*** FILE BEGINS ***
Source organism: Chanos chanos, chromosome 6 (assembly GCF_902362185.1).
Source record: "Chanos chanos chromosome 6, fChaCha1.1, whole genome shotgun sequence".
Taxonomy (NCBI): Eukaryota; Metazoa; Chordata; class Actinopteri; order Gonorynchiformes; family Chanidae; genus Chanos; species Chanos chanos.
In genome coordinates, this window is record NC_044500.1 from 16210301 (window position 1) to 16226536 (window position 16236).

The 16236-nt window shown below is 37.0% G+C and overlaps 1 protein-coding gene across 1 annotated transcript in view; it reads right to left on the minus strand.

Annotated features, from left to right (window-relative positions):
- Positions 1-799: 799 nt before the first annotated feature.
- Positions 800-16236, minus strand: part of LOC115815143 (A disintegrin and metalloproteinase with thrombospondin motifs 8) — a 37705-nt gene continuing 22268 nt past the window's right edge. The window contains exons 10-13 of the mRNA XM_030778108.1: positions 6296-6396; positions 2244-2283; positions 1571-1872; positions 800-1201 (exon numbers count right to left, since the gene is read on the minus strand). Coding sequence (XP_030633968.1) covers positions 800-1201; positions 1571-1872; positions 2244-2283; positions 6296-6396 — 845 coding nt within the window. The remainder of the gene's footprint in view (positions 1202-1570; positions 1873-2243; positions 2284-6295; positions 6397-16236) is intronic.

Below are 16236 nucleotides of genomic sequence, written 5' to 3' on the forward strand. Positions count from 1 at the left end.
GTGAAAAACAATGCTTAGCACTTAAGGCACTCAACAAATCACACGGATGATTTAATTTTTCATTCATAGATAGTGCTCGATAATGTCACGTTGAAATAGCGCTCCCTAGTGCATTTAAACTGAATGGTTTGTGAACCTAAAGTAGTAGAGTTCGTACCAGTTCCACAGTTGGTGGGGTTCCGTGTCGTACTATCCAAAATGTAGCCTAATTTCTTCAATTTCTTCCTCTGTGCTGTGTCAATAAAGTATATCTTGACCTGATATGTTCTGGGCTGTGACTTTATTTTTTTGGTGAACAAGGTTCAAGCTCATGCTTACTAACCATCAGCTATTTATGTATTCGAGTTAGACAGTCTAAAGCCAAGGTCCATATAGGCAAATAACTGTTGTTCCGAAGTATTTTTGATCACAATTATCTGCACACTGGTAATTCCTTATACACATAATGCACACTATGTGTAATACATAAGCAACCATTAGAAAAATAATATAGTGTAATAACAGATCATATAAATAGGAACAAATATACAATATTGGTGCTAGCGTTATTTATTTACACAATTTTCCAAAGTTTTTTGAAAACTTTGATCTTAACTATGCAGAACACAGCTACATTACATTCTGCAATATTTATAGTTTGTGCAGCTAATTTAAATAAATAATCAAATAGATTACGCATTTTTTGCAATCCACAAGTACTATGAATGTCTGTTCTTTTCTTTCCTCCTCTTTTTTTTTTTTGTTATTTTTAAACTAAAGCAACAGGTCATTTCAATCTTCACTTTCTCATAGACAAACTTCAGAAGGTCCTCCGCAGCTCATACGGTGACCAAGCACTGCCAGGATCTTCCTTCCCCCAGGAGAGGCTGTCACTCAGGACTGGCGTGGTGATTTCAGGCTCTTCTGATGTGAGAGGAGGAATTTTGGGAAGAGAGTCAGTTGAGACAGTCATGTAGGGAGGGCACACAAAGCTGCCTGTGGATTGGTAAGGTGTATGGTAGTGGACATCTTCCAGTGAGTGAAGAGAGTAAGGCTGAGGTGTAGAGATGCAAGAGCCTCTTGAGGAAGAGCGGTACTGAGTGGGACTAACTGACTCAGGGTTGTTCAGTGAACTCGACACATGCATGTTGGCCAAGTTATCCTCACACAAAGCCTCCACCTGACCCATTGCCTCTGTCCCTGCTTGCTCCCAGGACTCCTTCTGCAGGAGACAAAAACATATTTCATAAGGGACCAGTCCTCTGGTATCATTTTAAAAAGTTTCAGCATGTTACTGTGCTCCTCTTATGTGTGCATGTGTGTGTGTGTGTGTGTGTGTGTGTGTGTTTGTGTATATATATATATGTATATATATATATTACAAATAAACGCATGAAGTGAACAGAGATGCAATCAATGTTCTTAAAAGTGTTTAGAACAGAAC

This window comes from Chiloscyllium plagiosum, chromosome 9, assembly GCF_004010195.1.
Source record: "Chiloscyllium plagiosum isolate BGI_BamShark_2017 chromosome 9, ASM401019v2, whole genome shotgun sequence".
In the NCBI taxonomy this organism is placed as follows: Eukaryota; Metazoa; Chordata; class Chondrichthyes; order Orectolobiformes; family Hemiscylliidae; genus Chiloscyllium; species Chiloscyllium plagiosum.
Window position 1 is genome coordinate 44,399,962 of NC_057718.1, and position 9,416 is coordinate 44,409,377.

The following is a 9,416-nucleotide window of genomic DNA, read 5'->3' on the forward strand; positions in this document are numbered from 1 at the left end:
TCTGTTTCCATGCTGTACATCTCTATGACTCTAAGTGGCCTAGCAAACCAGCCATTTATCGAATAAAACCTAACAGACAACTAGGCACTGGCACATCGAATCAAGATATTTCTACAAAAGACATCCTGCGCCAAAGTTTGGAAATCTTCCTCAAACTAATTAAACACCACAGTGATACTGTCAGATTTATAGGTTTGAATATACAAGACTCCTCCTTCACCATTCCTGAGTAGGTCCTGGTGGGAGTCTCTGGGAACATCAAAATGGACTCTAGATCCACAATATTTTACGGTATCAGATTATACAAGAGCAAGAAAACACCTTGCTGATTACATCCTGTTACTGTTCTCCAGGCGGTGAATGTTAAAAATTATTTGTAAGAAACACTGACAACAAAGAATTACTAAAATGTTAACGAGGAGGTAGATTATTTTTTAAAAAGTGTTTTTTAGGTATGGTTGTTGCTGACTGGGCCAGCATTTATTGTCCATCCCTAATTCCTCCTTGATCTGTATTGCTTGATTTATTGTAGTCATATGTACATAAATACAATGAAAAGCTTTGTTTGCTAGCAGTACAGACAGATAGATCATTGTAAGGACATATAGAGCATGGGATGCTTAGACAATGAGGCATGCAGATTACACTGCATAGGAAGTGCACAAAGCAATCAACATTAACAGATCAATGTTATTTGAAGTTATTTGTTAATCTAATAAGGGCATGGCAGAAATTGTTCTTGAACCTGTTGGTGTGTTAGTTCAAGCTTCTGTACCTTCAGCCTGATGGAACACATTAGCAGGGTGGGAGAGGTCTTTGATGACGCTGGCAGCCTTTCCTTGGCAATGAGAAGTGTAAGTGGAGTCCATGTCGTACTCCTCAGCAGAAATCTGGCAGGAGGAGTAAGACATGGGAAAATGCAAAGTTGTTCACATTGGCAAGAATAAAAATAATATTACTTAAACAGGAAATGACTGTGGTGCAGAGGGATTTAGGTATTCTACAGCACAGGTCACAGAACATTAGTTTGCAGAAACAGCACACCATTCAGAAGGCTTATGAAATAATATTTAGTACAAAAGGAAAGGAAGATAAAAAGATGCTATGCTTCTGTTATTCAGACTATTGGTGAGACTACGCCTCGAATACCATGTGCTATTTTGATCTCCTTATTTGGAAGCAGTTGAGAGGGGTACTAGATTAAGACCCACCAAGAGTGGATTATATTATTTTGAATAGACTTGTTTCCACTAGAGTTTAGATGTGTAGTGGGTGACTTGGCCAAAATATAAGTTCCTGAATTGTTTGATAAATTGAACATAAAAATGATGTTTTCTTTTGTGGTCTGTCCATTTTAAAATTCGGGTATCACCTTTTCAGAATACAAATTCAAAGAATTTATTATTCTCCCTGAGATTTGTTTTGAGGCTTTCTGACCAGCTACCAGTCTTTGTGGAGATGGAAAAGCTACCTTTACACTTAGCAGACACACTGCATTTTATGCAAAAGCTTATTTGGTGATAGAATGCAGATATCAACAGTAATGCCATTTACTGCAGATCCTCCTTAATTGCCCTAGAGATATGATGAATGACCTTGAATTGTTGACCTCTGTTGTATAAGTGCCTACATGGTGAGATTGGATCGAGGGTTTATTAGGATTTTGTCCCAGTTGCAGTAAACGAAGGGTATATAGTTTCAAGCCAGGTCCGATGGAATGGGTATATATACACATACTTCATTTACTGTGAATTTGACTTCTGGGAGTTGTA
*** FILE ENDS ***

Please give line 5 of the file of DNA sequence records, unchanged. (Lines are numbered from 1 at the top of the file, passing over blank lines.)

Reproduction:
The 16236-nt window shown below is 37.0% G+C and overlaps 1 protein-coding gene across 1 annotated transcript in view; it reads right to left on the minus strand.